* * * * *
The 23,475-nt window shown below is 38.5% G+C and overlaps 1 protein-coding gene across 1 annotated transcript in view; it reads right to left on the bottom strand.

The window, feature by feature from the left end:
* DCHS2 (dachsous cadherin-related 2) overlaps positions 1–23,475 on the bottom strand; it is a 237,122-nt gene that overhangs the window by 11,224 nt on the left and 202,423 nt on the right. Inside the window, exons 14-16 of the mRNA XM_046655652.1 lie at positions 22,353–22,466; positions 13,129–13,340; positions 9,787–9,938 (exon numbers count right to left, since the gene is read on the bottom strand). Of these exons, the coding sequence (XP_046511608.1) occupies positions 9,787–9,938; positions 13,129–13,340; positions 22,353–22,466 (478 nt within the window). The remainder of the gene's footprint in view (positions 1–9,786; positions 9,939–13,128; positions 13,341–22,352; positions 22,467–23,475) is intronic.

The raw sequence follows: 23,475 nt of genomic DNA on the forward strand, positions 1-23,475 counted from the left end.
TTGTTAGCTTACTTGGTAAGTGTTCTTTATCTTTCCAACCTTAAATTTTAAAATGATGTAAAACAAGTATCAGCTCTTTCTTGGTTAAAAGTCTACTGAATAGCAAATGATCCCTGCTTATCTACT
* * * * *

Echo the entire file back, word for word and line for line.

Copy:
The 23,475-nt window shown below is 38.5% G+C and overlaps 1 protein-coding gene across 1 annotated transcript in view; it reads right to left on the bottom strand.

The window, feature by feature from the left end:
* DCHS2 (dachsous cadherin-related 2) overlaps positions 1–23,475 on the bottom strand; it is a 237,122-nt gene that overhangs the window by 11,224 nt on the left and 202,423 nt on the right. Inside the window, exons 14-16 of the mRNA XM_046655652.1 lie at positions 22,353–22,466; positions 13,129–13,340; positions 9,787–9,938 (exon numbers count right to left, since the gene is read on the bottom strand). Of these exons, the coding sequence (XP_046511608.1) occupies positions 9,787–9,938; positions 13,129–13,340; positions 22,353–22,466 (478 nt within the window). The remainder of the gene's footprint in view (positions 1–9,786; positions 9,939–13,128; positions 13,341–22,352; positions 22,467–23,475) is intronic.

The raw sequence follows: 23,475 nt of genomic DNA on the forward strand, positions 1-23,475 counted from the left end.
TTGTTAGCTTACTTGGTAAGTGTTCTTTATCTTTCCAACCTTAAATTTTAAAATGATGTAAAACAAGTATCAGCTCTTTCTTGGTTAAAAGTCTACTGAATAGCAAATGATCCCTGCTTATCTACT